The Goal Zero Sherpa UI provides the best of both worlds in terms of battery packs. If you're looking for a lightweight pack that can still be used to charge a laptop or other larger devices that need an AC outlet, the Sherpa is the best bet at only 12.4 oz in weight.
Other recharger pack options can charger smaller devices via USB and come in varying weights, and selecting the right one will provide you with a backup energy source for after the sun's gone down, or if you're trapped in a cave or shrouded forest.
Though few, there are still a variety of lighting options that can be directly paired with solar panels and charger packs. The Goal Zero Bolt offers a traditional flashlight option, while the company also makes several varying lighting solutions that can be paired with their other solar options. Beyond that, many charger options include rechargeable batteries that can be used in any flashlight that takes the same type.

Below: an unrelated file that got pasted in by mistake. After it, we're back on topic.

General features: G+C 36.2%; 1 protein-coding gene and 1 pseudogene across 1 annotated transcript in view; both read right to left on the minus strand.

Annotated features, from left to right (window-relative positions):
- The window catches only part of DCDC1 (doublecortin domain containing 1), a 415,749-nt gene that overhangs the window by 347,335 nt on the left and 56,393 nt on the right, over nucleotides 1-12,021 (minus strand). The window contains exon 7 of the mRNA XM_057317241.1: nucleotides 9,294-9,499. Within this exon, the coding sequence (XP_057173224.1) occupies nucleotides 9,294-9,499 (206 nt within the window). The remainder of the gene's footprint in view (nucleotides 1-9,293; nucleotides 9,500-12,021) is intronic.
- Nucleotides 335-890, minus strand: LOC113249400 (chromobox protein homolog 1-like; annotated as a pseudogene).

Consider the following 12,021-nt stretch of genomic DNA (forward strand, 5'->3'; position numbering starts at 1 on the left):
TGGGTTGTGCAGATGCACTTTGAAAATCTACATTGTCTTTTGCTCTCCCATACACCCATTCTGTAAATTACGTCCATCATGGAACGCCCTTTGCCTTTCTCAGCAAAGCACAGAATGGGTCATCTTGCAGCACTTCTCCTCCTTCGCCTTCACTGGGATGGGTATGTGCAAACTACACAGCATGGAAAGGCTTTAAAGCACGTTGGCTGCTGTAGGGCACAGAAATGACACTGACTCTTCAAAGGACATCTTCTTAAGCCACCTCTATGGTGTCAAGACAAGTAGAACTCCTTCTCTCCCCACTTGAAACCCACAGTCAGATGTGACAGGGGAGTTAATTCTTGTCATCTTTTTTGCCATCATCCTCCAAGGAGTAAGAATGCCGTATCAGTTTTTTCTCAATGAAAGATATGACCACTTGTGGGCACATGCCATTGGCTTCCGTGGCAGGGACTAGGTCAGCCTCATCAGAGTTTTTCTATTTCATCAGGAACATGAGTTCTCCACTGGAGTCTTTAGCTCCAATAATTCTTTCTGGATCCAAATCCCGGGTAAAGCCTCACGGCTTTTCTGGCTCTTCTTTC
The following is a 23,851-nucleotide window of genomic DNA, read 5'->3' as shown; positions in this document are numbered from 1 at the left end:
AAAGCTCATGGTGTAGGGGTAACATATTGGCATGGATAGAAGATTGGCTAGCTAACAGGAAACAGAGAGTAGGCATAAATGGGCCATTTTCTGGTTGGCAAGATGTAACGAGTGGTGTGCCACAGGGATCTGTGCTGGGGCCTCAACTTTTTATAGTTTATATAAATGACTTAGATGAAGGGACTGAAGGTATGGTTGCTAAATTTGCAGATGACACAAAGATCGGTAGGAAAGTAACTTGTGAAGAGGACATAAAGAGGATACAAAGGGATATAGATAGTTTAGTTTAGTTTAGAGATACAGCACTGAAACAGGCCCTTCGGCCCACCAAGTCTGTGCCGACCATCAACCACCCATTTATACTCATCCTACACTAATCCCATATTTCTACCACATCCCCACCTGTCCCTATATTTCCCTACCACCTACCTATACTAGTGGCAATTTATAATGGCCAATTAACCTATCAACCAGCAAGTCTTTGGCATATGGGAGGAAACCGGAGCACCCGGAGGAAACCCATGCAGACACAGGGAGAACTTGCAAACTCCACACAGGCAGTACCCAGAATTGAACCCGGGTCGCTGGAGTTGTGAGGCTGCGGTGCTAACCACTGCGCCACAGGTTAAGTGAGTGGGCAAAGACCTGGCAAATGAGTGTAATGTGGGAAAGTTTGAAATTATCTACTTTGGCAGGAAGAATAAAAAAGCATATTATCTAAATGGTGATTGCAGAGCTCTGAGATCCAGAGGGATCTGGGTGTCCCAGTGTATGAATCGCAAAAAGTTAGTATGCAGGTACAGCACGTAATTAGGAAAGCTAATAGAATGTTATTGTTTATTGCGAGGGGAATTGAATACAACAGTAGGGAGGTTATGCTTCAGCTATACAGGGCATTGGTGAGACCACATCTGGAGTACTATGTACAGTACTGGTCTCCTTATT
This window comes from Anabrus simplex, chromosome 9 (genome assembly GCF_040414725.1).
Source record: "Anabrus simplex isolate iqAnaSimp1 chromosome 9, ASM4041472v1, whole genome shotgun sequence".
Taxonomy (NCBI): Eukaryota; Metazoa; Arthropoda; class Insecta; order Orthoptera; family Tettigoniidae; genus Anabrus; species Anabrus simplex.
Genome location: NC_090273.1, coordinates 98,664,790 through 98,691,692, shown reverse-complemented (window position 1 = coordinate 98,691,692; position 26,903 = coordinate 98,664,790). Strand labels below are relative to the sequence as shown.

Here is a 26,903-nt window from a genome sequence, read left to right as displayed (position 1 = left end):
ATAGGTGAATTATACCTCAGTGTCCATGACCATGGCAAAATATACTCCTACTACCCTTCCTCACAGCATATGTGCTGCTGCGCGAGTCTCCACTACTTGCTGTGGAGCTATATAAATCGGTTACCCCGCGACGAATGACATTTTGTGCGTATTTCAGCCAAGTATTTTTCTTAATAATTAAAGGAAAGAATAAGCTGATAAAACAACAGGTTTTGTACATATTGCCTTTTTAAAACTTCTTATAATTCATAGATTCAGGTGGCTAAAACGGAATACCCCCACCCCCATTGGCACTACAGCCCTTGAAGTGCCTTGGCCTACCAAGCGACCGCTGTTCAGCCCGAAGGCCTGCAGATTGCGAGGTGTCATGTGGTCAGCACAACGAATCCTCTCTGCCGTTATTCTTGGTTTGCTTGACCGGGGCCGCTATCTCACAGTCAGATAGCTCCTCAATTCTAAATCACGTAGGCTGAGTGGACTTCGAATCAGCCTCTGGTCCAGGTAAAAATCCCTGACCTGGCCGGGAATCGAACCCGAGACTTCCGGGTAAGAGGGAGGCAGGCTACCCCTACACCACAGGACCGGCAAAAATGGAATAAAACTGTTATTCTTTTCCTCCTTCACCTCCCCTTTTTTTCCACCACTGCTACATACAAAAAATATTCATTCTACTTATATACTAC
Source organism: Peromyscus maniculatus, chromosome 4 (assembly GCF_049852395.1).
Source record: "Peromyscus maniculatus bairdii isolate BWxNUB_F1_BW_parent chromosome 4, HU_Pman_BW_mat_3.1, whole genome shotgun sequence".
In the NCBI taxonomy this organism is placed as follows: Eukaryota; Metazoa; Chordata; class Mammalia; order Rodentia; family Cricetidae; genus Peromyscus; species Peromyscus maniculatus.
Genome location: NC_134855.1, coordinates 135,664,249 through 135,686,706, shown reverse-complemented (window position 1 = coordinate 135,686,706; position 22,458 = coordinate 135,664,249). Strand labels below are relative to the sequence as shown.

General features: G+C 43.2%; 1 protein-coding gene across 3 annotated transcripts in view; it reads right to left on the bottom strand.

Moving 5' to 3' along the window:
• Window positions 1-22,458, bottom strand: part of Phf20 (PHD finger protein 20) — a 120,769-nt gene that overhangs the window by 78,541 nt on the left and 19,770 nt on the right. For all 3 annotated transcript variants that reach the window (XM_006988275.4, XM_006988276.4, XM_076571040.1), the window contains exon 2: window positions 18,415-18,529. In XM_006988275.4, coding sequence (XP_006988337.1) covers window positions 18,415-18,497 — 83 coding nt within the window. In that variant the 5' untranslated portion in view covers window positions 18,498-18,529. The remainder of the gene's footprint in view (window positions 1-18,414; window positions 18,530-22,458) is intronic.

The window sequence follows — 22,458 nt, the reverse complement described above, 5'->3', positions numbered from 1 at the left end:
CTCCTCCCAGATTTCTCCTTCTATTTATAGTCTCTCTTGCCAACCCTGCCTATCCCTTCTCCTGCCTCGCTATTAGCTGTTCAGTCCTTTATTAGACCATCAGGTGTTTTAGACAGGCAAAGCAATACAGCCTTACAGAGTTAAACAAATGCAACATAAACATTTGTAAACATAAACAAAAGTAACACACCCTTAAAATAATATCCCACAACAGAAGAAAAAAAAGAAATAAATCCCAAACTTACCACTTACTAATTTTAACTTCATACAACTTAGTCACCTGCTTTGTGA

Lighting isn't the only accessory that is gaining ground with solar outdoor electronics. Speakers are also growing in popularity, especially for camping in groups or listening to some music without blocking out the sounds of the wilderness around you. The Goal Zero Rock Out 2 Portable Speaker comes in a variety of colors, a water-resistance case and syncs with several devices for direct playback and audio control. While setting up a panel and battery pack in direct sunlight might seem easy, optimizing the placement to get the quickest charge can be important, especially if that power needed to be used sooner than you expect. Mounting systems and tripods are another accessory that some people might be interested in. These options often pair better with larger panels, like the Goal Zero Boulder 30, but can optimize your solar use quickly and efficiently.